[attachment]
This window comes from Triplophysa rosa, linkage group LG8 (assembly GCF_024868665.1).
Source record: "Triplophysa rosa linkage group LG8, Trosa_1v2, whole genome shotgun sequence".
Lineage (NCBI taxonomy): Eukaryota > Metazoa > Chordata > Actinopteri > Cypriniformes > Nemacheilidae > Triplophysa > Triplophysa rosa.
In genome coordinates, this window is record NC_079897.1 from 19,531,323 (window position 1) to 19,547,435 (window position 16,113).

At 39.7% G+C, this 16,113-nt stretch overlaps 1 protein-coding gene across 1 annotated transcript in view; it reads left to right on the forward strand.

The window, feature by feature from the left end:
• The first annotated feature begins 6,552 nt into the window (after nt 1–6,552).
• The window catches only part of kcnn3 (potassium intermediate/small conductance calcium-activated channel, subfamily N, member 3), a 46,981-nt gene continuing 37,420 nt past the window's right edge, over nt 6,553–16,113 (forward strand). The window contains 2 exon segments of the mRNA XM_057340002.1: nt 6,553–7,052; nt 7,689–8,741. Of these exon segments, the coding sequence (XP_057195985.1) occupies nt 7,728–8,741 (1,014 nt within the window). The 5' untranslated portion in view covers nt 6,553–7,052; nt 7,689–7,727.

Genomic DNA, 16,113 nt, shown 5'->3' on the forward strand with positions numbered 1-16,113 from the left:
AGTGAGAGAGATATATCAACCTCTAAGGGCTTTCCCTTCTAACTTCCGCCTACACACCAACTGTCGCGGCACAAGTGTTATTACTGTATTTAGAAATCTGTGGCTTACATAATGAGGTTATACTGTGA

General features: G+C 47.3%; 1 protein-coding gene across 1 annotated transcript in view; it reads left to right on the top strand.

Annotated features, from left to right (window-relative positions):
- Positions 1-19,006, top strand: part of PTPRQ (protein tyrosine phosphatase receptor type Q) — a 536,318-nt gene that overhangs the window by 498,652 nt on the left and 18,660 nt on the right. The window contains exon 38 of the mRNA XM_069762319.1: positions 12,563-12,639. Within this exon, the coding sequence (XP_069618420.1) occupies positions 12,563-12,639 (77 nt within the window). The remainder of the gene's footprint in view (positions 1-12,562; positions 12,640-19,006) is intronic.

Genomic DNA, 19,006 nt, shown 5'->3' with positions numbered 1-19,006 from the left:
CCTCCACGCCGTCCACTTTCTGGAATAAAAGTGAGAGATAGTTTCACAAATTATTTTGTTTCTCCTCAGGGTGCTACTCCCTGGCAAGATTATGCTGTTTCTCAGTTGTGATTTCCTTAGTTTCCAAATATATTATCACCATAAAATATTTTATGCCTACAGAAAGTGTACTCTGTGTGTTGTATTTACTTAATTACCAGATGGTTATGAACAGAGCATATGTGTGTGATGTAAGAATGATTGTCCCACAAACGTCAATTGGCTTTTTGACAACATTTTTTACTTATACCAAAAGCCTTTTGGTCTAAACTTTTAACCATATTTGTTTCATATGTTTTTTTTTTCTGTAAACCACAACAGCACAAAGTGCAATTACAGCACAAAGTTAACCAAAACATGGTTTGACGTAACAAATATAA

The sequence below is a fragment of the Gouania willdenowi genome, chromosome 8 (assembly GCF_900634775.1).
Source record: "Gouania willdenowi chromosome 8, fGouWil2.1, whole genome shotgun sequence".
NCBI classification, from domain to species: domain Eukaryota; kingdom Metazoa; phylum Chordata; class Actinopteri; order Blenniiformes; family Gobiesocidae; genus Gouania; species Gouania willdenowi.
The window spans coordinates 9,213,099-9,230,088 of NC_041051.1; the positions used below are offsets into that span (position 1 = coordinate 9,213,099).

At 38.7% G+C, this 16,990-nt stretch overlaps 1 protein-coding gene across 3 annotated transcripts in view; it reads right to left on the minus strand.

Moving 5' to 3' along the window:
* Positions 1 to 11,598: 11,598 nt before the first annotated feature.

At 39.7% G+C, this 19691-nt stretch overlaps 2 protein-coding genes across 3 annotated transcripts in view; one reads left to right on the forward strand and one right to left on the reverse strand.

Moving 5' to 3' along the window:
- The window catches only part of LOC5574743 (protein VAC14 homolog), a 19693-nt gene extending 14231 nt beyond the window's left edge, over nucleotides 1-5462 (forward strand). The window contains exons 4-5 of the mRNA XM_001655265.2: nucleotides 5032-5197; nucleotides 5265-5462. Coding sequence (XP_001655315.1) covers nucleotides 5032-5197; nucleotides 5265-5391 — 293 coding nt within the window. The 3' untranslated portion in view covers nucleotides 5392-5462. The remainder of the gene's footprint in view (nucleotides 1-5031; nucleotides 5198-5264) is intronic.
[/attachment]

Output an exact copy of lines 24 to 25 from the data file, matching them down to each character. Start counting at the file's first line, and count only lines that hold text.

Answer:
Moving 5' to 3' along the window:
- The window catches only part of LOC5574743 (protein VAC14 homolog), a 19693-nt gene extending 14231 nt beyond the window's left edge, over nucleotides 1-5462 (forward strand). The window contains exons 4-5 of the mRNA XM_001655265.2: nucleotides 5032-5197; nucleotides 5265-5462. Coding sequence (XP_001655315.1) covers nucleotides 5032-5197; nucleotides 5265-5391 — 293 coding nt within the window. The 3' untranslated portion in view covers nucleotides 5392-5462. The remainder of the gene's footprint in view (nucleotides 1-5031; nucleotides 5198-5264) is intronic.